Monthly Archives: August 2009


Comedy is very subjective so I’m warning you right from the beginning of this review that you might not find FLIGHT OF THE CONCHORDS to your taste. The set-up is that two struggling musicians from New Zealand travel to New York City to pursue their dreams. But, on arriving in NYC, they mostly struggle. They struggle to find work, they struggle on dates, and they struggle to make sense of the world. It doesn’t help that they’re extremely nerdy and tend to break out into song at the most awkward moments. Some of their songs are hilarious, but many are, frankly, duds. I recommend FLIGHT OF THE CONCHORDS because I sense the actors and the people behind them are trying something different the way SEINFELD AND FRASIER tried something different. The Conchords are not in that class, but I admire their effort at this time of bland mediocrity filling the airwaves. GRADE: B

ON MOVING By Louise DeSalvo

Louise DeSalvo’s fine book has the subtitle: A Writer’s Meditation on New Houses, Old Haunts, and Finding Home Again. DeSalvo meditates on her own moves and the moves of Virginia Woolf, Henry Miller, D. H. Lawrence, Sigmund Freud, Carl Jung, Elizabeth Bishop, and a dozen other writers. Virginia Woolf’s work changes depending on the house she’s living in. When discussing Percy Bysshe Shelley’s doomed move to Viareggio, Italy DeSalvo says, “I knew that Shelley had drowned in a boating accident while trying to sail home during an unanticipated violent storm. I’d read how a friend snatched Shelley’s heart from the pyre and gave it to his wife, Mary Wollstonecraft Shelley, and how she had kept it with her until her own death.” There are nuggets of information like this on every page. The only flaw of On Moving is the lack of an index. GRADE: A-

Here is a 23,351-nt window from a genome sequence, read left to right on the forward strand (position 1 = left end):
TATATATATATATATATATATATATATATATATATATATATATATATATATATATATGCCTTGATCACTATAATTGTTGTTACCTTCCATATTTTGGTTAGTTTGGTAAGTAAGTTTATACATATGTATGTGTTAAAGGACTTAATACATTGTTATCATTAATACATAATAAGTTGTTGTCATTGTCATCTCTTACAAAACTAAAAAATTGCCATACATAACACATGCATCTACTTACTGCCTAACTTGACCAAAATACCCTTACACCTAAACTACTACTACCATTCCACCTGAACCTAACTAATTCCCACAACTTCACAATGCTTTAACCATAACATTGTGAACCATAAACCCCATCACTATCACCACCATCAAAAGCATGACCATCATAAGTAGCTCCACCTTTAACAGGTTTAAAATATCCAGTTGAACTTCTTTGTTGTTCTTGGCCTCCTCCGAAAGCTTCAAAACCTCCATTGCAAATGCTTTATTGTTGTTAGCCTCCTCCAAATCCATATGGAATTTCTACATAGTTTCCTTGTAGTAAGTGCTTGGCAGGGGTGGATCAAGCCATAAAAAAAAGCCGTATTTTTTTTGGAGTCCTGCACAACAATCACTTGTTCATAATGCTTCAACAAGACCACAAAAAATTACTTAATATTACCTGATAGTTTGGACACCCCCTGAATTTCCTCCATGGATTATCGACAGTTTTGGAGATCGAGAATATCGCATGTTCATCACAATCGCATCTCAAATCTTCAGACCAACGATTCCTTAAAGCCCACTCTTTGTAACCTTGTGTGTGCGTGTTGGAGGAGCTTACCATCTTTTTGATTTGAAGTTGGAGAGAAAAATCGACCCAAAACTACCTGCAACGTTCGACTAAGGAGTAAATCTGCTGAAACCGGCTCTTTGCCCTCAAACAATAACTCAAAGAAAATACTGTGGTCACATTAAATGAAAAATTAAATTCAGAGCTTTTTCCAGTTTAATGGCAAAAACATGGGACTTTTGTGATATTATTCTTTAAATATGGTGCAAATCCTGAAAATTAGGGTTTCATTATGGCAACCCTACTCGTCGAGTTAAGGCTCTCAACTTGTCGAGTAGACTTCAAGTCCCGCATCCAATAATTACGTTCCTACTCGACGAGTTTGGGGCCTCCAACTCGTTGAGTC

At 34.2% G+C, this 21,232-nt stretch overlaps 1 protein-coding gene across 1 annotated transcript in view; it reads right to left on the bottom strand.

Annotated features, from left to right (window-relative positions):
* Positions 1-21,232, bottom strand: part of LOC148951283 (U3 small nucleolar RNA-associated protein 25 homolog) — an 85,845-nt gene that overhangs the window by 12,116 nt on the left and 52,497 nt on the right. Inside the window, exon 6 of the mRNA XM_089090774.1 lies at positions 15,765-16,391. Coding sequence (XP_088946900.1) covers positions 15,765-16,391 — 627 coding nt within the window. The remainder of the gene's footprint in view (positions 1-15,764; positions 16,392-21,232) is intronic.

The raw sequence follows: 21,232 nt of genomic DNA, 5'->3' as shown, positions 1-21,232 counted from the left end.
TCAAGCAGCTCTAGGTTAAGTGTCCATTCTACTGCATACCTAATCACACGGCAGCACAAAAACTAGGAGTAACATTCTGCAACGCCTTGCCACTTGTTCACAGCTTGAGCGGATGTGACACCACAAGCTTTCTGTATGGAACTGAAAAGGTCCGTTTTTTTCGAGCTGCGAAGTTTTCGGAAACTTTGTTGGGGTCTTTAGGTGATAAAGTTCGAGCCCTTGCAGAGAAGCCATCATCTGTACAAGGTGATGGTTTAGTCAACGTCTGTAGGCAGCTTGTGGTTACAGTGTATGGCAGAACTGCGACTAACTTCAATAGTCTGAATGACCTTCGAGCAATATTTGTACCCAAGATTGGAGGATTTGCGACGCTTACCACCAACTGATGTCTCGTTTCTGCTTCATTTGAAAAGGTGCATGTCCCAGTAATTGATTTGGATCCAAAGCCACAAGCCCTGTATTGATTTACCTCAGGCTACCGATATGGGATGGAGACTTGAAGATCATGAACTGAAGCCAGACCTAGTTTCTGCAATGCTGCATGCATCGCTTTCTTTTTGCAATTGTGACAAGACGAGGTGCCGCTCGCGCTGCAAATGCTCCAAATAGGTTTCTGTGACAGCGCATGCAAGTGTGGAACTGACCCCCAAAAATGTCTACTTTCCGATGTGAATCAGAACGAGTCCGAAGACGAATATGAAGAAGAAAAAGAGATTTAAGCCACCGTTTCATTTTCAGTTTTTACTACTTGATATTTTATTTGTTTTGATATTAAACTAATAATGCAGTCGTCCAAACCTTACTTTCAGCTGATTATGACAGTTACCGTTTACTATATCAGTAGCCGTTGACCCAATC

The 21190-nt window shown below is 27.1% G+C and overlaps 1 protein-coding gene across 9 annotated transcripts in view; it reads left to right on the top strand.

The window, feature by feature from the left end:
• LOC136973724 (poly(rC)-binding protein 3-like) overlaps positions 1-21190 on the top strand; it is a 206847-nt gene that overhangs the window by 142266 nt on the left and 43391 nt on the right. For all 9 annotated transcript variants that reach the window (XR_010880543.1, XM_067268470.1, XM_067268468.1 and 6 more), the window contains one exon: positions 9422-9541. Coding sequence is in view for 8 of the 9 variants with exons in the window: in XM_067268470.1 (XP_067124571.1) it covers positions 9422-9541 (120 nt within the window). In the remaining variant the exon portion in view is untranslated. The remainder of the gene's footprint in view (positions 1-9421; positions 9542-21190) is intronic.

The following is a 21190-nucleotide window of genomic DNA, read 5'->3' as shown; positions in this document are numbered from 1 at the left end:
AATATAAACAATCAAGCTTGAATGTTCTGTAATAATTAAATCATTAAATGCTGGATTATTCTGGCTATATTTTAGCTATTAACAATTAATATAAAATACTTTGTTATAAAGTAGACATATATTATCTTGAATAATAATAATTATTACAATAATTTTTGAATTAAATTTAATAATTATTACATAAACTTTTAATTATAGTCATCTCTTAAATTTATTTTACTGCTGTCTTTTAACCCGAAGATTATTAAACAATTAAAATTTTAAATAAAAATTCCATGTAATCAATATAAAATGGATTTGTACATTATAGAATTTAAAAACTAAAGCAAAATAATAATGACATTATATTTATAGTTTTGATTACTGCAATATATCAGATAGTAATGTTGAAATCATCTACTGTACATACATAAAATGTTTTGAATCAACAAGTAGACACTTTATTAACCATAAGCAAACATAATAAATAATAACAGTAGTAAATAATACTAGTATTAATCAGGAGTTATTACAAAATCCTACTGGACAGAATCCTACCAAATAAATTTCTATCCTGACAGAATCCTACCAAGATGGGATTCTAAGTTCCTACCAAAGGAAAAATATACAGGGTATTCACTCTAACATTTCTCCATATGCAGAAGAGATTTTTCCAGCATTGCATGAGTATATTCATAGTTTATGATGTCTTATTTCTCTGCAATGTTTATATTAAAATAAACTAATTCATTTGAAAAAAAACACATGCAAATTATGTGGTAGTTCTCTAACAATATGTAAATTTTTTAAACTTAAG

This is a picture of a planet that is in a decaying orbit around its sun. In about a million years, the planet will plunge into the star. But until then, we have pictures like this to ponder thanks to NASA.